Just over 23 percent of registered San Francisco voters, or 115,183 out of 495,050 of you, mailed in ballots or went to polling places on Tuesday. And while Mayor London Breed and her $600 million housing bond measure both won easily, a couple of the races remain in ranked-choice limbo as of Wednesday morning.

The two races that we mostly knew would be hotly contested — and which have played out with the most drama in the local media — the district attorney's race and the race for the District 5 seat on the Board of Supervisors, were very close when it came to first-choice votes. And as we have in the last few local elections, we'll have to wait a day or two before a final victor will be declared as the election systems tally those second- and third- and fourth-choice votes.

In the case of both races, Mayor Breed's chosen candidates Suzy Loftus and Vallie Brown did not win majorities of first-choice votes. The progressives' favored DA candidate Chesa Boudin won a plurality of 33%, compared to Loftus's 30.9%, and Brown won 46.6% compared to progressive competitor Dean Preston's 47.4%.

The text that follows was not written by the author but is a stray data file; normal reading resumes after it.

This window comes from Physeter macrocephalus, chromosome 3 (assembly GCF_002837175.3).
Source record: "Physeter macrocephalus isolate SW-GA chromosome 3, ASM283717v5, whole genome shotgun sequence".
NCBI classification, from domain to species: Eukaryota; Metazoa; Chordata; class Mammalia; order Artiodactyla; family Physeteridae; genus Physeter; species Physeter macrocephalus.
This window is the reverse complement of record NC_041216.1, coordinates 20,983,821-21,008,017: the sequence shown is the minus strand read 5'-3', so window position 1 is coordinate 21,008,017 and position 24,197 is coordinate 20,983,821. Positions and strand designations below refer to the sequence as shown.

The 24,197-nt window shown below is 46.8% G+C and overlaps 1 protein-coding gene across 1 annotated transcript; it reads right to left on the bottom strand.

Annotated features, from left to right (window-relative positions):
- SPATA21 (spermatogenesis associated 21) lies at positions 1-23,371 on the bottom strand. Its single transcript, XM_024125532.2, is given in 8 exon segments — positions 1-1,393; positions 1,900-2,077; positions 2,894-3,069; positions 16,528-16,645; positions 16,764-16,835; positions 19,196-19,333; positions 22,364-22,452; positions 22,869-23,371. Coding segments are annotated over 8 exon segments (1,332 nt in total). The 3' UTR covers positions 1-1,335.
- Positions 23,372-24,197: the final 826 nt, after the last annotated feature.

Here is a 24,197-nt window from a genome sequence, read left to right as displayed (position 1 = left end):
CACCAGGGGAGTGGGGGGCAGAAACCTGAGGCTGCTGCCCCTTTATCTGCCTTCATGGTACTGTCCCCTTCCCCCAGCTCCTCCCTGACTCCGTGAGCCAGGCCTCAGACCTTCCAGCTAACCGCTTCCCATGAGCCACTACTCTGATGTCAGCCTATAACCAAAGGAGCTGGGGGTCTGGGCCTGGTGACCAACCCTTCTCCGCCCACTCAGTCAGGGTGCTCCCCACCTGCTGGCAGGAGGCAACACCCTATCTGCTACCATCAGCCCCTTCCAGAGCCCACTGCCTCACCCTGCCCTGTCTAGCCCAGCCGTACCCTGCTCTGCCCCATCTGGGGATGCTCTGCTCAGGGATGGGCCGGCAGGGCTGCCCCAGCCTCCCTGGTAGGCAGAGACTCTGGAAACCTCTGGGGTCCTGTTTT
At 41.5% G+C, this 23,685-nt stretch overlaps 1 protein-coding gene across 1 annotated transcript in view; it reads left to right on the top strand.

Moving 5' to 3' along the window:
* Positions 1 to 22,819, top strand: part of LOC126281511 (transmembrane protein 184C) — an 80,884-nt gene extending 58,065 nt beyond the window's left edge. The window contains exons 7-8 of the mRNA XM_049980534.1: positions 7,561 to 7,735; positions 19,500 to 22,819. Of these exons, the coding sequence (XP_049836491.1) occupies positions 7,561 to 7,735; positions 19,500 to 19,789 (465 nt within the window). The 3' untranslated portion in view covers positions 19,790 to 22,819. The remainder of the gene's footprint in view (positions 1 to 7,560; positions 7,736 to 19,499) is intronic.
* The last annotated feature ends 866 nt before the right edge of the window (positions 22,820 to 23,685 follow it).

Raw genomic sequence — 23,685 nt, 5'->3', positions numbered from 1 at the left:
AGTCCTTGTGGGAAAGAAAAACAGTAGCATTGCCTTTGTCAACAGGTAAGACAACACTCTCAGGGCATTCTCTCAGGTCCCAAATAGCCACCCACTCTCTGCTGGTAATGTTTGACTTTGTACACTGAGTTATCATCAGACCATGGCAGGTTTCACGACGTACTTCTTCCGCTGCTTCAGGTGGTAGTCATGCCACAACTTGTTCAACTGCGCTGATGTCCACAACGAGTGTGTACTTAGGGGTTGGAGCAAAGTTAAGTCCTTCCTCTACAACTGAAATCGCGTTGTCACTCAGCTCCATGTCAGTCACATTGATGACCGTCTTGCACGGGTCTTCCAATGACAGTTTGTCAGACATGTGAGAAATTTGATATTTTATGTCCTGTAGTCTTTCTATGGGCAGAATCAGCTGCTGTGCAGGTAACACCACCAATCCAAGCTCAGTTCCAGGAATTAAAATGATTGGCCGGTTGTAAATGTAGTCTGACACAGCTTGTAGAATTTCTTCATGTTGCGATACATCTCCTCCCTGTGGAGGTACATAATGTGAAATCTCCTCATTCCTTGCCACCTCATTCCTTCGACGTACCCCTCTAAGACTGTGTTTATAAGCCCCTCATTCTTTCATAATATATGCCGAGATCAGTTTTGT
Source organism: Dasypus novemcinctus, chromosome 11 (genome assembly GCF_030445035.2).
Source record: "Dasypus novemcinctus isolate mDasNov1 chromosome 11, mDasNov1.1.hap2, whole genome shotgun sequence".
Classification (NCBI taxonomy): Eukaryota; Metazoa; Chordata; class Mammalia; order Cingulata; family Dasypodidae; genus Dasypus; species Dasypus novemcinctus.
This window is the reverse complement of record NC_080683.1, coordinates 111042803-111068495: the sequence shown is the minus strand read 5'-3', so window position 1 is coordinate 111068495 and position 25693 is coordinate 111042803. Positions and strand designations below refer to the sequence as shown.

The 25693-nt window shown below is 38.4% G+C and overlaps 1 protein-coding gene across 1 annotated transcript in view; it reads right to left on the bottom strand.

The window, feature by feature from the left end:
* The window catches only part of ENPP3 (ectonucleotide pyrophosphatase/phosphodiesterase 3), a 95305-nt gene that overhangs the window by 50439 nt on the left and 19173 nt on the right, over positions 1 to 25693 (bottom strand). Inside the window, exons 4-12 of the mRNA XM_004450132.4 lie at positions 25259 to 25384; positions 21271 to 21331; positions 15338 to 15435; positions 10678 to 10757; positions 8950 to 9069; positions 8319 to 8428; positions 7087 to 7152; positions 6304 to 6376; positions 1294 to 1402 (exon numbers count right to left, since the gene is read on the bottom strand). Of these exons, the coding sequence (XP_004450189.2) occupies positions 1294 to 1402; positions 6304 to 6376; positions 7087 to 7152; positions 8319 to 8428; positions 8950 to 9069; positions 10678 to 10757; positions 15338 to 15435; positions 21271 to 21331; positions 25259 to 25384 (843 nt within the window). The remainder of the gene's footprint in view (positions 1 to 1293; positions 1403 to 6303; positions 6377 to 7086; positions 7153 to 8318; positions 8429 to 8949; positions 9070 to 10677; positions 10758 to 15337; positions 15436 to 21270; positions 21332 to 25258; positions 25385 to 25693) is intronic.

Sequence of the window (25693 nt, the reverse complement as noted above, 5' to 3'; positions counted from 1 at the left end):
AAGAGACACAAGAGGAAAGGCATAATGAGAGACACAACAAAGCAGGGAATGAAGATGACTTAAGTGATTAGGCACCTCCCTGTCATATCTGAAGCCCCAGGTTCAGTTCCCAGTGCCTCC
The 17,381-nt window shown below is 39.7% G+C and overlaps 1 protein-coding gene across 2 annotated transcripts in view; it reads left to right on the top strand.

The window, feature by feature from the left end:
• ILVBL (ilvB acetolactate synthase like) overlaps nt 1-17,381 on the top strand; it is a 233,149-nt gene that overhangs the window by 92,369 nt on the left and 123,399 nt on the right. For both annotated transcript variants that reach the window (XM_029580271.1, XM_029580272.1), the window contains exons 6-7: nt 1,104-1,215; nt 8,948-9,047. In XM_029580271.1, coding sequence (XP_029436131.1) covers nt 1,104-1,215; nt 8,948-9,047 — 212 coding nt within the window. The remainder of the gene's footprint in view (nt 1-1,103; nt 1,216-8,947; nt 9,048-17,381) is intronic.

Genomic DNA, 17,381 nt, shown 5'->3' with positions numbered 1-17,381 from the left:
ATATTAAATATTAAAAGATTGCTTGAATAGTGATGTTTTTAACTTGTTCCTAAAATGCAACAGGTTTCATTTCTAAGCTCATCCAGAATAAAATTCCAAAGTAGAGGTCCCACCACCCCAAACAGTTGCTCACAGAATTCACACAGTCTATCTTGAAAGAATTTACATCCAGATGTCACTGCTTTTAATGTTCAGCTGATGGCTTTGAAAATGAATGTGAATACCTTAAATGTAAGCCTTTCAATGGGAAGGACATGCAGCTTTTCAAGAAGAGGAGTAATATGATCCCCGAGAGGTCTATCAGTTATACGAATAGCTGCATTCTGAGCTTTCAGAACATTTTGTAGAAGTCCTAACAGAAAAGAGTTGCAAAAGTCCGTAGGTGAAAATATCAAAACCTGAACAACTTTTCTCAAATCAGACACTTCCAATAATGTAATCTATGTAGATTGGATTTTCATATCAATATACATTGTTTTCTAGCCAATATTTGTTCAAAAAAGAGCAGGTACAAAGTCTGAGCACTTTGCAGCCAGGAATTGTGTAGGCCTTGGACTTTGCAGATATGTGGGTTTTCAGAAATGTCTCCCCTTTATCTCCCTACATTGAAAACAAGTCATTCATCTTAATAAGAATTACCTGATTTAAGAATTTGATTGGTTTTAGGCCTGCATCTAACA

But in both races, preliminary reports of Round 1 of ranked-choice votes give Loftus and Brown leads, when second-choice votes from eliminated candidates are transferred to them. As SFGate reported via the city's midnight election results update, in the DA's race, once candidates Nancy Tung and Leif Dautch are eliminated, Loftus took a 240-vote lead. In the D5 race, Brown led Preston by just under 600 votes, but the Chronicle reported that Preston was ahead by 218 votes after ranked-choice vote counting was "completed." Mail-in and provisional ballots are still being counted.

The picture is clearer for the ballot propositions, which all had fairly predictable results.

Prop A (affordable housing bond) won with 69.5% voting yes.

Prop B (renaming the city's elderly and disabled agency) won with 76.4% voting yes.

Prop C (overturning the vape ban) fell with 80.5% voting no.

Prop D (the Lyft/Uber tax to benefit transit and traffic mitigation) just eked by with exactly the 66.66% it needed in yes votes, because it's a tax.

Prop E (freeing public land for teacher housing) won with 74.5% voting yes.

Prop F (more transparency in local campaign finance) won with 76.5% voting yes.

Jenny Lam easily won her previously appointed seat on the Board of Education, and Dennis Herrera and Jose Cisneros continue to be our City Attorney and Treasurer, respectively.

The Chronicle also has results of local races in Alameda, Contra Costa, Sonoma, Marin, and San Mateo Counties.